For more information see the IRAC’s Freedom Rider webpage.

Blasphemers No More: Parashat Emor Commentary

Published in the Jewish Journal of Greater LA.

My sister just touched down in Israel. I can feel her elation way over here in California. Time stood still; there was silence. The land and the woman were one. She had returned home.

My sister made aliyah 22 years ago, with her then-husband and 1-year-old daughter. After building a life and birthing three more kids, they followed his dream and returned to America.

Fast forward 10 years, and after healing from the divorce and the bittersweet return of her two older children to Israel, my sister has returned to the Holy Land, if only for an extended Pesach pilgrimage.

In moments, my sister felt it again. She e-mailed: “… this so feels like home and I haven’t even arrived in my Israeli hometown of Karmiel. The smells of the bakeries, the sea, the air, the oranges. The taste of the food and coffee. Speaking Hebrew — it’s flowing well already. And soon, hugs of my dearest friends. I’ve made a life for myself on America’s East Coast … but it will never feel like home the way that Israel does.”

What is it about Israel that makes us feel so connected? Might it be a special spice or something in the air? Perhaps walking the stone pathways that our biblical ancestors traversed or witnessing the renewal of a once-lost nation? Or sensing the Holy One in the Holy Land. Or the way that kodesh v’chol (holy and regular), historical and contemporary, coexist everywhere.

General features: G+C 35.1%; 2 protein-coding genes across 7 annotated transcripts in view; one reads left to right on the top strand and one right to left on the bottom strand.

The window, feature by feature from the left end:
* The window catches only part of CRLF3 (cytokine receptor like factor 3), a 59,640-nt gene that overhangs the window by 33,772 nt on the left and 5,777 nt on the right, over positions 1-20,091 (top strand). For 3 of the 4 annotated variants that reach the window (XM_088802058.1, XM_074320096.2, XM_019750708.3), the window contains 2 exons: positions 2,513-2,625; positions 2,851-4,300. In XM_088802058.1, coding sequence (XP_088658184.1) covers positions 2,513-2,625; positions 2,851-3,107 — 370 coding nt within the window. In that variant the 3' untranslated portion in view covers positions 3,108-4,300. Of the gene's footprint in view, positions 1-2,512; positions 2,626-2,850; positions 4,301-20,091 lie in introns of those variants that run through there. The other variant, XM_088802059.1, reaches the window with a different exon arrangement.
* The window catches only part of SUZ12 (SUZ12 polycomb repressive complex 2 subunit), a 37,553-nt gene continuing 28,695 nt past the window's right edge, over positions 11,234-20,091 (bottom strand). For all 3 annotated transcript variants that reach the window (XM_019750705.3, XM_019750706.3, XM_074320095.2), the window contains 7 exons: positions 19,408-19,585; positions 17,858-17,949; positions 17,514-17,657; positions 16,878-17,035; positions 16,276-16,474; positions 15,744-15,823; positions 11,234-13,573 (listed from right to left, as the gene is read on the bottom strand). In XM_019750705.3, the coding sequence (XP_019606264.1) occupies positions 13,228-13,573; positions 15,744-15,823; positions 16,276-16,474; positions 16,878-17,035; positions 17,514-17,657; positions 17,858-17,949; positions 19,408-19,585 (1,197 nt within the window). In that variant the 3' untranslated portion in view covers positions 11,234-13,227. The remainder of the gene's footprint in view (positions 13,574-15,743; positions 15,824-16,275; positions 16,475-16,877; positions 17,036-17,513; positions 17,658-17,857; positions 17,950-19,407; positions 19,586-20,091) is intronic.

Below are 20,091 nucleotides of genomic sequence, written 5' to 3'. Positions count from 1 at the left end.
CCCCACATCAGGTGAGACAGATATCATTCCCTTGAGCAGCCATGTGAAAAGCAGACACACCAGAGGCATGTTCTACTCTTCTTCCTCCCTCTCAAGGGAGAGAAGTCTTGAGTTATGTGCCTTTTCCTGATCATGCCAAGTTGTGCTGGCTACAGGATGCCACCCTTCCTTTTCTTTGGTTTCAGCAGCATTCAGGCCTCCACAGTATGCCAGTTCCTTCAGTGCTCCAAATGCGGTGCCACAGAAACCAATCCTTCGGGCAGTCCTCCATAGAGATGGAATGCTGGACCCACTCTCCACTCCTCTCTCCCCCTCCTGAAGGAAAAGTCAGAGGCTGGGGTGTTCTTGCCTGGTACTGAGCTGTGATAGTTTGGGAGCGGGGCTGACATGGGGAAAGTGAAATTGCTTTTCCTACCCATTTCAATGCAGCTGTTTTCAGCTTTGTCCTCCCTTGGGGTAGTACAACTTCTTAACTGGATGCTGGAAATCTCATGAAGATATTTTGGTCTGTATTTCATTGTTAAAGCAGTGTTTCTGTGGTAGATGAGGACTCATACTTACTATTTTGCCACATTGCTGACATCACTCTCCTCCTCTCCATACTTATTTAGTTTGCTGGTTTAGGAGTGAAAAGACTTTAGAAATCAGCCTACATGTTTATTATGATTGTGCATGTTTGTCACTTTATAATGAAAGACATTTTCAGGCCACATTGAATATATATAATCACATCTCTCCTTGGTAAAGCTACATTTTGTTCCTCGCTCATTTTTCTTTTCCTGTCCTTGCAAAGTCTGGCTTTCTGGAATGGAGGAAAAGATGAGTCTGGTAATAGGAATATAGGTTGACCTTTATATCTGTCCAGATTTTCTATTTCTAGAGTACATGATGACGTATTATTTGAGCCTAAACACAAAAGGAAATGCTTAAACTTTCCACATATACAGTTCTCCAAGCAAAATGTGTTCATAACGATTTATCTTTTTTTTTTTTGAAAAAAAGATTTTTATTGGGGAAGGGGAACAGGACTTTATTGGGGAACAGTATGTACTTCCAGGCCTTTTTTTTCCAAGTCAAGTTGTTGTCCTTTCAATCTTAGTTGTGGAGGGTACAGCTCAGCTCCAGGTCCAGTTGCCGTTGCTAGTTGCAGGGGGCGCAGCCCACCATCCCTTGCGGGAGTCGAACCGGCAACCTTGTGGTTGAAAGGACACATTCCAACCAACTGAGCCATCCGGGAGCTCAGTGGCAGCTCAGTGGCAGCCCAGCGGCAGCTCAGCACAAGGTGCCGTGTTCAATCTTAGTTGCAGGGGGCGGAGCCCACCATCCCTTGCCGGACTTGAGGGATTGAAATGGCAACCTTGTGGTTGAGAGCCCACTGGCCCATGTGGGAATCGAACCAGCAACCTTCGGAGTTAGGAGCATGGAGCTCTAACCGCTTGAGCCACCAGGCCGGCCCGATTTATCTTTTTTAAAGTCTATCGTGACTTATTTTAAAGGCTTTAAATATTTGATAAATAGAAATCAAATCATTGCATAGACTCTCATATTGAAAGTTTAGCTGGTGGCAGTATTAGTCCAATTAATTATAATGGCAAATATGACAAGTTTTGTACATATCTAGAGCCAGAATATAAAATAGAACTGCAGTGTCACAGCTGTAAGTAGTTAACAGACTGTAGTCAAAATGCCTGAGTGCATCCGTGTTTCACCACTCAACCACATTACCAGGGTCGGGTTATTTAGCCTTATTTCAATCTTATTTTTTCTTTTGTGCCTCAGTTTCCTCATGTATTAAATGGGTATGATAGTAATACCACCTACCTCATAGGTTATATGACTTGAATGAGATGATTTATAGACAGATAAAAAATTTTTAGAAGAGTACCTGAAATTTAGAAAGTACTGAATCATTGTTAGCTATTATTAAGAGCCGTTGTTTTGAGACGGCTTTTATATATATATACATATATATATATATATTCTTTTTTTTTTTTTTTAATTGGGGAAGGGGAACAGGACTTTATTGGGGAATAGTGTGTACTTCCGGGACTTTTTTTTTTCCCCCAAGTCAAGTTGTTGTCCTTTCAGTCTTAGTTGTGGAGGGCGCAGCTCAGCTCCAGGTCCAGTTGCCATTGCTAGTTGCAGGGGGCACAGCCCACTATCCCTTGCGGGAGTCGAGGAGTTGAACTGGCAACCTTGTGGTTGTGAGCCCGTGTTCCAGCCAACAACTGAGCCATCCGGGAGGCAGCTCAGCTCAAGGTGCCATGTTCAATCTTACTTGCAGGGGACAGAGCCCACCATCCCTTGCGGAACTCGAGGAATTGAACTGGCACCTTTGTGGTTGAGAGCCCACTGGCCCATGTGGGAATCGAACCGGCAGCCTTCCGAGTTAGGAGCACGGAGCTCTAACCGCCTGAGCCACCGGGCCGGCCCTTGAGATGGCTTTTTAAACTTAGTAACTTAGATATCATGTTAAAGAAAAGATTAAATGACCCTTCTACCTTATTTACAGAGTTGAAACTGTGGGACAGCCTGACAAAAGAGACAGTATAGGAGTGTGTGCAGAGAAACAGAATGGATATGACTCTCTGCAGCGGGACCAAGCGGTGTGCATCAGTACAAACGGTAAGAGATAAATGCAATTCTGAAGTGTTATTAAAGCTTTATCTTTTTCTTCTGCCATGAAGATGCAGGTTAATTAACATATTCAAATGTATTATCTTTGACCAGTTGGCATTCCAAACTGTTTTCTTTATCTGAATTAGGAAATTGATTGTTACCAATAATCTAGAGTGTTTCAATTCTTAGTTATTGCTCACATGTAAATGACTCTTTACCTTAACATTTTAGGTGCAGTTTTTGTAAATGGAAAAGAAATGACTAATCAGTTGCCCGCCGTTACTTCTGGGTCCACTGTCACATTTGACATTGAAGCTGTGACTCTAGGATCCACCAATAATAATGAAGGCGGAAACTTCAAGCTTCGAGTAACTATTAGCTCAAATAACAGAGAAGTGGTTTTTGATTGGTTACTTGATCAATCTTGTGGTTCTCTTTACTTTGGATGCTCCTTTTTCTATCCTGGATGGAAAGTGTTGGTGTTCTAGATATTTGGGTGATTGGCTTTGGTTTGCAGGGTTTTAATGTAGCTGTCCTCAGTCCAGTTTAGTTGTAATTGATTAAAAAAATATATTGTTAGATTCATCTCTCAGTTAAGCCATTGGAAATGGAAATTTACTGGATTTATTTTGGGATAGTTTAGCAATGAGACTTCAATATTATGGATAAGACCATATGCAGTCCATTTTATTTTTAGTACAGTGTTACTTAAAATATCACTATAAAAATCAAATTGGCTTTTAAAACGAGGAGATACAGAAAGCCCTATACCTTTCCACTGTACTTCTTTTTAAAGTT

This week, my sister enjoys Israel yom-yomi (day-to-day). Next week, Pesach. By the time you read this, she will be back in the States, connecting from afar with the land we love so much. Like the rest of us, she will wrestle with simplistic black-and-white portrayals of Israel in the press and in the Jewish world, and grapple with the urge to both kvell (praise) and kvetch (complain) about our beloved homeland.

Conveniently, America hosts a variety of organizations, each speaking about Israel, its status as an American ally and its place within the Jewish heart. Still, any oheiv Yisrael (lover of Israel) must tread carefully, because American Jews are a vociferous bunch, quick to declare this or that opinion to be kosher or, heaven forbid, to be anti-Zionist or worse, chillul HaShem, a blasphemy before God.